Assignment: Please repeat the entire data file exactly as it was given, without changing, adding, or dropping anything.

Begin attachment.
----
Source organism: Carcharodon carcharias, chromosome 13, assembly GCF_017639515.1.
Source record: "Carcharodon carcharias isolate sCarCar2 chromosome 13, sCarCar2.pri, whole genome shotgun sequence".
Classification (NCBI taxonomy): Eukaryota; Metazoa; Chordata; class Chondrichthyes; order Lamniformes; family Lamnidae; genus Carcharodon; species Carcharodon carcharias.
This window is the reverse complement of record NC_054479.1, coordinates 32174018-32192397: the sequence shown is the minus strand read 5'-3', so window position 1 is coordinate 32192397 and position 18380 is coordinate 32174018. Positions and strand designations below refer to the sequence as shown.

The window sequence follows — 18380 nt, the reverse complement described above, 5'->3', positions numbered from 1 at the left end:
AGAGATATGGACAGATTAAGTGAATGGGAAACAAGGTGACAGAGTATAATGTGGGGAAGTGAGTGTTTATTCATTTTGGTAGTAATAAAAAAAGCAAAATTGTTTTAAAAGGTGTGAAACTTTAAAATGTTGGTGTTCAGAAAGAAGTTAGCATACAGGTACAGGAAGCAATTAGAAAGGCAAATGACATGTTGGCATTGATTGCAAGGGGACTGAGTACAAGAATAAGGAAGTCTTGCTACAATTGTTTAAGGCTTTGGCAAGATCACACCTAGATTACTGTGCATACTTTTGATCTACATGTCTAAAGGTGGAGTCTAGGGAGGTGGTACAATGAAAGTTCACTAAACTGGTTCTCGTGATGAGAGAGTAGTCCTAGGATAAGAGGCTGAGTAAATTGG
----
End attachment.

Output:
Source organism: Carcharodon carcharias, chromosome 13, assembly GCF_017639515.1.
Source record: "Carcharodon carcharias isolate sCarCar2 chromosome 13, sCarCar2.pri, whole genome shotgun sequence".
Classification (NCBI taxonomy): Eukaryota; Metazoa; Chordata; class Chondrichthyes; order Lamniformes; family Lamnidae; genus Carcharodon; species Carcharodon carcharias.
This window is the reverse complement of record NC_054479.1, coordinates 32174018-32192397: the sequence shown is the minus strand read 5'-3', so window position 1 is coordinate 32192397 and position 18380 is coordinate 32174018. Positions and strand designations below refer to the sequence as shown.

The window sequence follows — 18380 nt, the reverse complement described above, 5'->3', positions numbered from 1 at the left end:
AGAGATATGGACAGATTAAGTGAATGGGAAACAAGGTGACAGAGTATAATGTGGGGAAGTGAGTGTTTATTCATTTTGGTAGTAATAAAAAAAGCAAAATTGTTTTAAAAGGTGTGAAACTTTAAAATGTTGGTGTTCAGAAAGAAGTTAGCATACAGGTACAGGAAGCAATTAGAAAGGCAAATGACATGTTGGCATTGATTGCAAGGGGACTGAGTACAAGAATAAGGAAGTCTTGCTACAATTGTTTAAGGCTTTGGCAAGATCACACCTAGATTACTGTGCATACTTTTGATCTACATGTCTAAAGGTGGAGTCTAGGGAGGTGGTACAATGAAAGTTCACTAAACTGGTTCTCGTGATGAGAGAGTAGTCCTAGGATAAGAGGCTGAGTAAATTGG